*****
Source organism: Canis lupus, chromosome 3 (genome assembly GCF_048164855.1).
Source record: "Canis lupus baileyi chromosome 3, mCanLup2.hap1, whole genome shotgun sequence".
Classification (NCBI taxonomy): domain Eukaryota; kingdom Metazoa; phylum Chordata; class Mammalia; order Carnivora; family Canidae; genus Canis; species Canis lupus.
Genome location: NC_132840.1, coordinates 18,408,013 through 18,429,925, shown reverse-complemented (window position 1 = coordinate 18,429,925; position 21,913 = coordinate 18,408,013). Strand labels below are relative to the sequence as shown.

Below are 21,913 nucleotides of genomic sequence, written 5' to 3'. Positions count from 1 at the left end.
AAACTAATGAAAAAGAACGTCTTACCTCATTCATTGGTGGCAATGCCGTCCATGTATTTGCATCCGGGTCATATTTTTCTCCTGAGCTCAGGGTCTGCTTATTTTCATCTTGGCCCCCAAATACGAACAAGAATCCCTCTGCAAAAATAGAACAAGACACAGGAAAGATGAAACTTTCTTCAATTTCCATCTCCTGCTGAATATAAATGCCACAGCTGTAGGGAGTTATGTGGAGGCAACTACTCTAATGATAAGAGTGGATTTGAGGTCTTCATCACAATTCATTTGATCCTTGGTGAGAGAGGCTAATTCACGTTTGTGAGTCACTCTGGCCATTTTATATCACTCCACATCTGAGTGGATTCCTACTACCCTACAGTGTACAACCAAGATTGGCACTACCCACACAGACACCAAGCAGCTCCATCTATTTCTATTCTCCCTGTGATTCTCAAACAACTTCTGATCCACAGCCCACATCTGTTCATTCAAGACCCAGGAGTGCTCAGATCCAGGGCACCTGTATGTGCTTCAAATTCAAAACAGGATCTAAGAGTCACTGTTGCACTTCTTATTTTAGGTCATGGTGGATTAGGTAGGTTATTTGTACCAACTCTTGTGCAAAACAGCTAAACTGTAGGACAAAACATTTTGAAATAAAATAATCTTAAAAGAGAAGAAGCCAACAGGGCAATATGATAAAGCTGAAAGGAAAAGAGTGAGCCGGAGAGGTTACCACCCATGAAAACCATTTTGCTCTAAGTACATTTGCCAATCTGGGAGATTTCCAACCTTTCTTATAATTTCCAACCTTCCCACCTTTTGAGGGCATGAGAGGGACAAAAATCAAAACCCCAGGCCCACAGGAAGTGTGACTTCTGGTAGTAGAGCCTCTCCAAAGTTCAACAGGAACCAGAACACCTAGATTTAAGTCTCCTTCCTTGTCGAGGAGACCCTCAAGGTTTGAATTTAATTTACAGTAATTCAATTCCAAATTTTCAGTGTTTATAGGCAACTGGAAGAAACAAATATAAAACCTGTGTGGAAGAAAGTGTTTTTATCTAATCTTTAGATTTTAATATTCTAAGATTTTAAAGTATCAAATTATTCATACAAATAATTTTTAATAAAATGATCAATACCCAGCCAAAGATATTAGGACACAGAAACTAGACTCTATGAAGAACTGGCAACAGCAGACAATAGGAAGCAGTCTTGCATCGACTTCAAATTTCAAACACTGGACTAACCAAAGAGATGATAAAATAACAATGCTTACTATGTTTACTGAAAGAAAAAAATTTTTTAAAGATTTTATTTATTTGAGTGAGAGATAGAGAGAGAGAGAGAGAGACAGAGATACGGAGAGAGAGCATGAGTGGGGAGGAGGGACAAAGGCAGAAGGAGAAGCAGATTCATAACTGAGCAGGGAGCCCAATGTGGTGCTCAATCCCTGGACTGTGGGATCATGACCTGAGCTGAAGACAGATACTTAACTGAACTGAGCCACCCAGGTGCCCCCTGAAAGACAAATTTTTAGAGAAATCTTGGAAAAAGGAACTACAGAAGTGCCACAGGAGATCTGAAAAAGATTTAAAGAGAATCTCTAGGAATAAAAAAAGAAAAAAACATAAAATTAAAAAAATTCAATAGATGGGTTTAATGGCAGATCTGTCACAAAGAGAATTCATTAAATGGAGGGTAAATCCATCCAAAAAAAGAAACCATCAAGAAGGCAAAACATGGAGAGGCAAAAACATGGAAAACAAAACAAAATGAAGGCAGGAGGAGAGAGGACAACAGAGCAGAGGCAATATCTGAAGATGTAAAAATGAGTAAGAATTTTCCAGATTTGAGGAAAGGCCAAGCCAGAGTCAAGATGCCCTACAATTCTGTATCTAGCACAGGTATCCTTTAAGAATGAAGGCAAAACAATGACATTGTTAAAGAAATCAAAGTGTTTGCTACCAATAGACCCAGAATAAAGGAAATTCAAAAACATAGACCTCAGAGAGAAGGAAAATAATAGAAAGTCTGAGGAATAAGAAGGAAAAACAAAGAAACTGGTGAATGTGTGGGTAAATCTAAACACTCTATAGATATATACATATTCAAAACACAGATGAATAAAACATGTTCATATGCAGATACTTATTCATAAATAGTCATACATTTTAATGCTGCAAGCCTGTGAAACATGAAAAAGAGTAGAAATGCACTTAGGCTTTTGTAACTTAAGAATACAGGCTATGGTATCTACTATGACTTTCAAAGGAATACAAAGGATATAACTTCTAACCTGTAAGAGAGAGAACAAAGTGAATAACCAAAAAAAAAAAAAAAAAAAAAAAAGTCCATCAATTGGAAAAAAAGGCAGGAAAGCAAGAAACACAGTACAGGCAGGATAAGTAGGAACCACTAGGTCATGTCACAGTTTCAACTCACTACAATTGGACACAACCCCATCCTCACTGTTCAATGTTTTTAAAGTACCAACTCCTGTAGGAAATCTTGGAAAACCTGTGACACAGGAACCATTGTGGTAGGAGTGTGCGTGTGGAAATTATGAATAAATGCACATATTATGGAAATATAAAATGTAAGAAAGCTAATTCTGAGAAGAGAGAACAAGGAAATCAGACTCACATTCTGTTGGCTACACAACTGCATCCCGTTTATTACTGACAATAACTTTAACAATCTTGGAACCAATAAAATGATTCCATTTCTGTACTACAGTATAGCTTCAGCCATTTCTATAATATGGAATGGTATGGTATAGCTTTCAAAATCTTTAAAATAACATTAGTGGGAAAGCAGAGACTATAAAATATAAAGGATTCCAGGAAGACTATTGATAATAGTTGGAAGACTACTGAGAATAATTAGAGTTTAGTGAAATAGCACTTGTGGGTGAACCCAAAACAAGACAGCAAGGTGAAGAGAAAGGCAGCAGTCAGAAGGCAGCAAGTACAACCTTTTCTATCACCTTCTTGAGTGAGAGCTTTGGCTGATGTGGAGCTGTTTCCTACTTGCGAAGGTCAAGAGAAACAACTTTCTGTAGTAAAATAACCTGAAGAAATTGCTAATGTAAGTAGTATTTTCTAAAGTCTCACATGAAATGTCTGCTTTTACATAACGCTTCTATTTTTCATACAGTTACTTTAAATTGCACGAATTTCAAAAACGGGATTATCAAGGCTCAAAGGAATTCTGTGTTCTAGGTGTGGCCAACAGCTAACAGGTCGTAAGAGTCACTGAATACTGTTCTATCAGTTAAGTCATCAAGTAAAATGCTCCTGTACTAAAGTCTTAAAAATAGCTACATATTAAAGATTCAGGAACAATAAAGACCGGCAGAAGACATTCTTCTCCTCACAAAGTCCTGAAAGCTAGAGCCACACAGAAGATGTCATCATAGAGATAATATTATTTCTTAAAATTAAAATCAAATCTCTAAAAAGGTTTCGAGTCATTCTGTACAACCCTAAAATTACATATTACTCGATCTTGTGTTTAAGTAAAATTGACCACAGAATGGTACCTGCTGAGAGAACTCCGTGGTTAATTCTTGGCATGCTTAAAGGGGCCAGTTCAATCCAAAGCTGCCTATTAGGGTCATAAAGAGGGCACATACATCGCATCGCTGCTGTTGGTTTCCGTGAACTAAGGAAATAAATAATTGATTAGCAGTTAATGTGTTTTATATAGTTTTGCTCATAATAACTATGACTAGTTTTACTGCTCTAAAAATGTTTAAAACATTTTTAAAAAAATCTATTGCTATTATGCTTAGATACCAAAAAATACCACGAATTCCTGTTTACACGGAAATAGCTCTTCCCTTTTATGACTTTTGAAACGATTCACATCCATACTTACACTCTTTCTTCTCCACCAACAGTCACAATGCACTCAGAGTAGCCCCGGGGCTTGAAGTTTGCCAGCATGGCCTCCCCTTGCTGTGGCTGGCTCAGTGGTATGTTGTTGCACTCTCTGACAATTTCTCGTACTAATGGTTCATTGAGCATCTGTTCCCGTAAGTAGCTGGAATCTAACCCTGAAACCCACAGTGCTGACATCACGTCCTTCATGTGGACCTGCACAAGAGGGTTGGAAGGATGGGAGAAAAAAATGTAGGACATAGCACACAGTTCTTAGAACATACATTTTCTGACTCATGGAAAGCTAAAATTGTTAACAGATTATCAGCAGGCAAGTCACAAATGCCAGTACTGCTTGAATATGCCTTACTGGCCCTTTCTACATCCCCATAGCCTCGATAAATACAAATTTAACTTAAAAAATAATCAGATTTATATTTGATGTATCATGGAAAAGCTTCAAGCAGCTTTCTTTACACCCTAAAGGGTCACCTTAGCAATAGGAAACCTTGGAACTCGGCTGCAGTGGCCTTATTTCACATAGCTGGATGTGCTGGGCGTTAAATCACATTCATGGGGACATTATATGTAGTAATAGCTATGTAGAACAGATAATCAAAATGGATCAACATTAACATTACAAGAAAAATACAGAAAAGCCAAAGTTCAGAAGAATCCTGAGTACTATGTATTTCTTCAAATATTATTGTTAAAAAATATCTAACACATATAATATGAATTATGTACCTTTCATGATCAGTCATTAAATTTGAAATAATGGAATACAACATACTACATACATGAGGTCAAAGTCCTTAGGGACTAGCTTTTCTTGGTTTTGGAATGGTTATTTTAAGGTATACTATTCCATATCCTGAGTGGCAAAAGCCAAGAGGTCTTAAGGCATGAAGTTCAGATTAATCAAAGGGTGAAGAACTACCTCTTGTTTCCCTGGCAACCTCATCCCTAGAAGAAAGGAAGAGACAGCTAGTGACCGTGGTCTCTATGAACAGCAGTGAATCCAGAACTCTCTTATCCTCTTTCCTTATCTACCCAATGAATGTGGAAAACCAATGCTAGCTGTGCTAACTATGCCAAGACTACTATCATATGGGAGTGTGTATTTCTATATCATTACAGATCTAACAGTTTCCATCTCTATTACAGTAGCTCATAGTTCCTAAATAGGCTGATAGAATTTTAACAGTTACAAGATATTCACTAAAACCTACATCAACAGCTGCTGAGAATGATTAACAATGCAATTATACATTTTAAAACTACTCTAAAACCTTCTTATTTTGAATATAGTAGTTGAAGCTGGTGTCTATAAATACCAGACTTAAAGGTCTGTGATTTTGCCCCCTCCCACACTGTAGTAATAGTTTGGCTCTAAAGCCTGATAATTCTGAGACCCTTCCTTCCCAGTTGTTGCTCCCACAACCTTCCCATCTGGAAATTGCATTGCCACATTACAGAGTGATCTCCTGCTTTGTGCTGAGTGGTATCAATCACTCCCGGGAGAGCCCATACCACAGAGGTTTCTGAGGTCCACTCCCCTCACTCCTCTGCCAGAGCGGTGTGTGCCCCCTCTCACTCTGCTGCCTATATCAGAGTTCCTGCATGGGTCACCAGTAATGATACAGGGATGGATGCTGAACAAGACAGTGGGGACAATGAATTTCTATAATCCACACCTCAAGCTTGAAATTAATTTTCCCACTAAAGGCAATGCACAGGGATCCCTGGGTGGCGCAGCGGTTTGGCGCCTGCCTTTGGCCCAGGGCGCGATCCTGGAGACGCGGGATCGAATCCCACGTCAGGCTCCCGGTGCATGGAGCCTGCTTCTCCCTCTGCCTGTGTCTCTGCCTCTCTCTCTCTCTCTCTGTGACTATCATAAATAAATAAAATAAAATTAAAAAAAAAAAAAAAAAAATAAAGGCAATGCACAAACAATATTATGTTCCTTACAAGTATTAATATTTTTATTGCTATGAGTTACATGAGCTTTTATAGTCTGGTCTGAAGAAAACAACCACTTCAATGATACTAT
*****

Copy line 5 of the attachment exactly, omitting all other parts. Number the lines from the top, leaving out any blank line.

Below are 21,913 nucleotides of genomic sequence, written 5' to 3'. Positions count from 1 at the left end.